Say you're immortal, and you've served in the battlefields of the Civil War and the trenches of World War I. Wouldn't you eventually want to sit out World War II and Vietnam? Yet Hugh Jackman's mutant Wolverine and his brother (Liev Schreiber) serve in all four wars during a prologue for X-Men Origins: Wolverine.
The battles set a predictable tone for Wolverine from which director Gavin Hood rarely deviates. The prequel telling the back story of one of the X-Men trilogy's favorite heroes is all about tough guys fighting, with every trick and weapon imaginable.
This check-your-dramatic-exposition-at-the-door spectacle is lean, mean and not terribly interesting unless you've always wondered how many different materials Wolverine could cut through with those handy retractable claws (They slice, they dice, they skewer and tenderize. They should have their own late-night infomercial).
Hood, whose quietly gripping drama Tsotsi won the 2005 Academy Award for foreign-language film, here presents one duel after another, with a brief respite for sappy romance so Wolverine can get really mad and hellbent on vengeance over his dead girlfriend (Lynn Collins).
Bryan Singer's first two X-Men flicks delivered well on a far more daunting task, herding a large ensemble and delving into big ideas (big for a comic-book adaptation, at least) about racist fear of mutants with superhuman powers.
Wolverine is a story on a straight and simple trajectory, landing a lot of rungs below Singer's tales but a notch above the mutant muddle Brett Ratner made of the trilogy's finale.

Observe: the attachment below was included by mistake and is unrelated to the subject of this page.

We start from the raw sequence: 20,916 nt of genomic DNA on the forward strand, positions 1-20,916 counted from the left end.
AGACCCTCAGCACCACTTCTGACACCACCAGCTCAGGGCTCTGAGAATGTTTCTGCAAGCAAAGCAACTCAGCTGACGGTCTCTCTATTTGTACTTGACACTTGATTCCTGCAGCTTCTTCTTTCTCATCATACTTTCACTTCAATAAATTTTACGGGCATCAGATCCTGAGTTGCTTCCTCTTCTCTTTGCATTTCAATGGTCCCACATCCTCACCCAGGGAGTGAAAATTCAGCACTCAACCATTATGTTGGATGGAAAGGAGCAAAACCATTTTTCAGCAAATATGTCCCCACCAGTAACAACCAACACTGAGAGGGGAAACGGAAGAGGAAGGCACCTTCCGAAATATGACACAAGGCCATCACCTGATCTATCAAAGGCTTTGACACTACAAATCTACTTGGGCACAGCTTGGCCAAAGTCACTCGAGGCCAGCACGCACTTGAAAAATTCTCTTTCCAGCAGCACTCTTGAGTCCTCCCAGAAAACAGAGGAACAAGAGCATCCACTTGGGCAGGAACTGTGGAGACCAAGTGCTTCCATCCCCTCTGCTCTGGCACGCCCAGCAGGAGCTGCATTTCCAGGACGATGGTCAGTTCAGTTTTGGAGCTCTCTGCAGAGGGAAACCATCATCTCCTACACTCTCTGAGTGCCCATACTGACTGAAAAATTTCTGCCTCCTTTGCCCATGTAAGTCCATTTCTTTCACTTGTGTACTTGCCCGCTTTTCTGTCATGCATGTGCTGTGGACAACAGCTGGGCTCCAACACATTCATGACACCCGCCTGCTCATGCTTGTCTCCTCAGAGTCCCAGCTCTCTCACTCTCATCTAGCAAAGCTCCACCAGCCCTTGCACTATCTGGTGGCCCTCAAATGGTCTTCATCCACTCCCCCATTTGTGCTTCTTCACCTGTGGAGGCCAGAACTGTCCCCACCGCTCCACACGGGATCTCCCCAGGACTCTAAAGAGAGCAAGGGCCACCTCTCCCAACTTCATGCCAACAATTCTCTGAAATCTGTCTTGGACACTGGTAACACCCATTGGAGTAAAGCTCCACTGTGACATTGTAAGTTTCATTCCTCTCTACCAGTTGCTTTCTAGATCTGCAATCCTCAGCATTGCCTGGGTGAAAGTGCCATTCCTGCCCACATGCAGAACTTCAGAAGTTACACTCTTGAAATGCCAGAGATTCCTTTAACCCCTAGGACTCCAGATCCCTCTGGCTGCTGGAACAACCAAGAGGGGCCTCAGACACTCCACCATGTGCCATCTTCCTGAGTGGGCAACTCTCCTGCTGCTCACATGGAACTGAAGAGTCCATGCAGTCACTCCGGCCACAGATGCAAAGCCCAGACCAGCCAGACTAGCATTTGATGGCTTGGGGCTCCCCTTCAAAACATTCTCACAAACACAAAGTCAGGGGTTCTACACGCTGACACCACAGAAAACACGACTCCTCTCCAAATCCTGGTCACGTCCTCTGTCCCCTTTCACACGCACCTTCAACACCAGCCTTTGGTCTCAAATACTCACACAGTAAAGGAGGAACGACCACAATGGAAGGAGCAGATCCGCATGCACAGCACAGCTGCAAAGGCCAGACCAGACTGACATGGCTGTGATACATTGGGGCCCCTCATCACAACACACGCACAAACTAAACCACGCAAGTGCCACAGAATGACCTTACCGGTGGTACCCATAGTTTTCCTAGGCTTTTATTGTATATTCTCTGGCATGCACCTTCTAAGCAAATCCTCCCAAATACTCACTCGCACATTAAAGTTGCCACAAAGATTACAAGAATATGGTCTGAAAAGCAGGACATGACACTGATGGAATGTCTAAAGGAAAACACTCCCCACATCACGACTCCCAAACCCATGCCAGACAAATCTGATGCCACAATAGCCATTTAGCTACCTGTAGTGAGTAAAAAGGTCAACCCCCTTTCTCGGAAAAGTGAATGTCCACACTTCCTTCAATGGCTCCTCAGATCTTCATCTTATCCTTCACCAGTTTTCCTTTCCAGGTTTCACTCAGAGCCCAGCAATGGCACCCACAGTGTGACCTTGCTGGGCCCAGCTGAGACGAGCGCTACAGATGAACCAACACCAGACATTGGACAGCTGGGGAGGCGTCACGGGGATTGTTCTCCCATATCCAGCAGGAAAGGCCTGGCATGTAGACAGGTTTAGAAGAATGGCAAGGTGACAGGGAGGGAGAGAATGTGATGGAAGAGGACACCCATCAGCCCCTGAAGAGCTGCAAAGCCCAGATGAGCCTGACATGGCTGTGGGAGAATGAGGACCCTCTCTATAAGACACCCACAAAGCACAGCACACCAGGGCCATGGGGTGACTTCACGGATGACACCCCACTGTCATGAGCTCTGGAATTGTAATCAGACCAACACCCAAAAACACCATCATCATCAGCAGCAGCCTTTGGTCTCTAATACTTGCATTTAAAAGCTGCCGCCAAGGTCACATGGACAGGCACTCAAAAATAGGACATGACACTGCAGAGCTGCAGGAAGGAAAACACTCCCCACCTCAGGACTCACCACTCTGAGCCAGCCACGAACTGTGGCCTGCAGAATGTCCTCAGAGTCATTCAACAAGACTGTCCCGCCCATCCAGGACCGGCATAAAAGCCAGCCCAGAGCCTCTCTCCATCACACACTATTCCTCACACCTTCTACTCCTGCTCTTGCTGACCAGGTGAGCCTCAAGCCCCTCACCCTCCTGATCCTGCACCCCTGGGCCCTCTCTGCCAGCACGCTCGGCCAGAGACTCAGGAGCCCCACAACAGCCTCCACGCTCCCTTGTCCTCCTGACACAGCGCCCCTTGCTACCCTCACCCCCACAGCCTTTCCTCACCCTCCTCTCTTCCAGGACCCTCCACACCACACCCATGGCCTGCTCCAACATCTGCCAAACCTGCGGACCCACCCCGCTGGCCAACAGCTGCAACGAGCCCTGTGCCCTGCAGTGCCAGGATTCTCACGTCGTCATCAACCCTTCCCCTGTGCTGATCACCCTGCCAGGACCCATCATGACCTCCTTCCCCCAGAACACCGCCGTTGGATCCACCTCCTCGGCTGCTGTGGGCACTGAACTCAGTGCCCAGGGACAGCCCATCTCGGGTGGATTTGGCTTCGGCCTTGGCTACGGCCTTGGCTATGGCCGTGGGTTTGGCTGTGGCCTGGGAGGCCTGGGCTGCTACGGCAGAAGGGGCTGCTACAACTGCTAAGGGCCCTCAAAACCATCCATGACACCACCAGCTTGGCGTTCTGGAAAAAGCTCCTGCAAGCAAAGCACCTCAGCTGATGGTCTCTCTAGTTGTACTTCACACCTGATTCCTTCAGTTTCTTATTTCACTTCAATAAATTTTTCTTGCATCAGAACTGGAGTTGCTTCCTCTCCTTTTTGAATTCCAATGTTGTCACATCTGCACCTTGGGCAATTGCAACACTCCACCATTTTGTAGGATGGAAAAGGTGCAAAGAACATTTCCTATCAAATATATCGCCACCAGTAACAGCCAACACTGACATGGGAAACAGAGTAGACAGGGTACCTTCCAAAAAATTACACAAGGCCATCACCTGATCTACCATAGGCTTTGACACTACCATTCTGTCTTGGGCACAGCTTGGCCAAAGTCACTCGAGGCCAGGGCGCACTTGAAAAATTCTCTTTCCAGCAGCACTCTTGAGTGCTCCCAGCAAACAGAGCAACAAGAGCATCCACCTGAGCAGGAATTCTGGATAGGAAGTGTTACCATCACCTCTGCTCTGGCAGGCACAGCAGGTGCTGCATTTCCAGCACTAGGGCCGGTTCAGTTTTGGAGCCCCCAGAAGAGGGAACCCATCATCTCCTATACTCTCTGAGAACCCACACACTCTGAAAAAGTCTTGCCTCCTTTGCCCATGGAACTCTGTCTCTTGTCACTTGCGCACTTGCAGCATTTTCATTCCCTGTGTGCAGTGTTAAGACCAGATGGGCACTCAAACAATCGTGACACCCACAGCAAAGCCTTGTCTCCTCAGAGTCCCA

Jackman's Logan and Schreiber's Victor Creed, who possesses a savage disposition and catlike claws, make the most of their seeming immortality and ability to heal.
After battling through a century of warfare, they join a military strike team of fellow mutants led by William Stryker (Danny Huston), who eventually hatches a plan to create an ultimate weapon with the powers of every mutant he can round up.
The script is credited to novelist David Benioff (whose screen credits include The Kite Runner) and Skip Woods. Based on the all-action, all-the-time results, you have to figure the bigger contribution to the finished product came from Woods (Hitman, Swordfish).
It's a string of episodes where Logan fights Victor, Logan fights eventual ally Gambit (Taylor Kitsch), Logan fights Victor some more, Logan fights Deadpool (the super-mutant created from a mouthy swordsman played in an early scene-stealing role by Ryan Reynolds).
As part of Stryker's mutant experiments, Logan chooses the nickname Wolverine and undergoes a nasty outpatient procedure to graft indestructible metal on his skeleton, including his claws, so becoming the semi-man of steel Jackman played in the X-Men trilogy.
Jackman and Schreiber manage fine if superficial rapport as brothers at odds. The supporting cast, including Will.i.am as a teleporting mutant, are engaging enough given how little they get to do beyond beat on one another.
But there's never much real sense of adventure. Unlike the upcoming Star Trek prequel, which truly casts the starship Enterprise crew into an uncharted future, Wolverine is a setup for stories fans already have seen. We know Logan's going to take his lumps but come out OK (though minus his memories) by the time the credits roll (and stick around after the credits for a bonus scene).
So it's the journey, not so much the destination, that's supposed to grab us. Sadly, Wolverine's journey is one long run-the-gauntlet scenario, with people pounding on him from all sides until he emerges at the other end as the lone-wolf amnesiac bound for membership in the X-Men gang.
X-Men Origins: Wolverine, a 20th Century Fox release, is rated PG-13 for intense sequences of action and violence, and some partial nudity.
Running time: 107 minutes
Rating: Two stars out of four